Master's Culminating Experience
Physical activity guidelines for health improvement were recommended by the Centers for Disease Control and Prevention (CDC) in 2008. Today, data on individuals’ adherence to the CDC guidelines are collected as part of its Behavioral Risk Factor Surveillance System (BFRSS) survey. While racial disparities in health outcomes are well documented, analyses of the BRFSS data have the potential to shed light on whether there are racial differences in the relationship between physical activity and health outcomes.
The 2015 (BRFSS) dataset contained responses from 441,456 individuals, including 42,516 over the age of 65 who had complete data on the variables that were included in this study. Self-reported days of poor physical and mental health were the outcome variables. Physical activity guidelines were the primary predictor of interest and race, sex, education, income, smoking, living in a city center, relationship status, and arthritis were considered potential confounding factors.
African Americans were found to have significantly more days of poor physical health than Whites (p=.04). However, the association between physical activity and days of poor physical or mental health did not differ by race (p=0.58 and p=0.69, respectively). For all races, meeting aerobic guidelines was associated with fewer days of poor physical and mental health. In contrast, meeting strength guidelines alone was not associated with fewer days of poor physical or mental health. More research is needed to determine the optimum amounts of physical activity in the elderly.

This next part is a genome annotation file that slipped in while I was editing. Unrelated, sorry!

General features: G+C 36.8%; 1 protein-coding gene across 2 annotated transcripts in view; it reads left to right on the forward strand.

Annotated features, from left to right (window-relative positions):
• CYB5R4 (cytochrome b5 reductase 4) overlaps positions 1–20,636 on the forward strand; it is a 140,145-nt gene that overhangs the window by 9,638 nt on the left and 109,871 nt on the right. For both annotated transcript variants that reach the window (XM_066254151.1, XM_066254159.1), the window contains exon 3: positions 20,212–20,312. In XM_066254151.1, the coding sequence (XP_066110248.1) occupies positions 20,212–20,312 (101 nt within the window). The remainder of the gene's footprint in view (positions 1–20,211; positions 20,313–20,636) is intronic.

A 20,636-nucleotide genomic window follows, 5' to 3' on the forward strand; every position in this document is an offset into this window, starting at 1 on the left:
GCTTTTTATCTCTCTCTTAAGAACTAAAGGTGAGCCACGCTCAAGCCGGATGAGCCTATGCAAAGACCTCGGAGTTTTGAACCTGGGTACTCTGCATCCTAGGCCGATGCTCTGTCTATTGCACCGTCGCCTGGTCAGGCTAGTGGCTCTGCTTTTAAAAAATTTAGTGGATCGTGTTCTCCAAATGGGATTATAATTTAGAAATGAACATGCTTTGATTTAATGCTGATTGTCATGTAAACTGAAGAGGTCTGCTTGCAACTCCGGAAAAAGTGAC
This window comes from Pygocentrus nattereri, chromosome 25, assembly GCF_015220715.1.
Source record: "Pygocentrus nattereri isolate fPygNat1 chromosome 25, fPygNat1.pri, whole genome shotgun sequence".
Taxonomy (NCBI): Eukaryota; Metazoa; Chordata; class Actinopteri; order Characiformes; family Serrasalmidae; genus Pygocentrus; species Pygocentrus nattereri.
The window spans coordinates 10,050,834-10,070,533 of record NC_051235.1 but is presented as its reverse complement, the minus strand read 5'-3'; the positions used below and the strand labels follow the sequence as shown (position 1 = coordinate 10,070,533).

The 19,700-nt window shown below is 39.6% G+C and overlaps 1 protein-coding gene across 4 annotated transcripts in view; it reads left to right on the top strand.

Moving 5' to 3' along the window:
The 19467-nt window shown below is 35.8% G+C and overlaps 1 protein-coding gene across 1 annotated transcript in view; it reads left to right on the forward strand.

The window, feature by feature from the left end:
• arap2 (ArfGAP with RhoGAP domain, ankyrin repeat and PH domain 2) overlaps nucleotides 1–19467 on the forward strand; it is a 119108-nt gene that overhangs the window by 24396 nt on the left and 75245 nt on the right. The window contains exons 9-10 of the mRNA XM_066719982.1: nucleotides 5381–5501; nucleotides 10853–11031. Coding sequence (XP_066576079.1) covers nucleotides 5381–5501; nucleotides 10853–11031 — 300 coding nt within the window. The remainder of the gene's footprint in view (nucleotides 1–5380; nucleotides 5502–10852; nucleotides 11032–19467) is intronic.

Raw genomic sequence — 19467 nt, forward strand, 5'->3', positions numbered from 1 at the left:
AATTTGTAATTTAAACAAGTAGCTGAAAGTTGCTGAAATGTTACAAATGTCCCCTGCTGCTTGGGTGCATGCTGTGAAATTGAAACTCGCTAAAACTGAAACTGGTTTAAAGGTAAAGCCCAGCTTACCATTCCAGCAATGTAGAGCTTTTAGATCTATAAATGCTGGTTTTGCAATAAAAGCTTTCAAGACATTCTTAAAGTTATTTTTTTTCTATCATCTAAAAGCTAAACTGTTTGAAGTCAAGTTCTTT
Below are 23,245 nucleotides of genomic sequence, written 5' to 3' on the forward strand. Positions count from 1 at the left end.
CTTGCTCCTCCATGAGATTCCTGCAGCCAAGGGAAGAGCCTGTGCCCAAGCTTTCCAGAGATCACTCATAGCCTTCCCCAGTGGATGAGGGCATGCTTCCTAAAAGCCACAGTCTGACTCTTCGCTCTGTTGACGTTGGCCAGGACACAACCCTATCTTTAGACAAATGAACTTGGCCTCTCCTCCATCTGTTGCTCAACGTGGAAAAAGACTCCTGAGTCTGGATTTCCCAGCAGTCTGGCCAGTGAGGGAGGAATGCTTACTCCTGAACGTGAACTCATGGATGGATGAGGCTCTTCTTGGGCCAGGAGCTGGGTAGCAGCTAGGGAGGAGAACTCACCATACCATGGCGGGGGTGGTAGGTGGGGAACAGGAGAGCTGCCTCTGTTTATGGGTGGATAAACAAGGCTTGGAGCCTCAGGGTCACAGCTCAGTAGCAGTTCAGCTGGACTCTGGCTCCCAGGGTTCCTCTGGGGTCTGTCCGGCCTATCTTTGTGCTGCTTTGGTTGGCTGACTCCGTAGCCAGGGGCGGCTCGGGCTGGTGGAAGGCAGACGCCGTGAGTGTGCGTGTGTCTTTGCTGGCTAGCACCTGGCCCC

Johnson, R. M. (2017). Meeting Physical Activity Guidelines and Health Outcomes in the Elderly: Are Racial Differences Important?. Wright State University, Dayton, Ohio.
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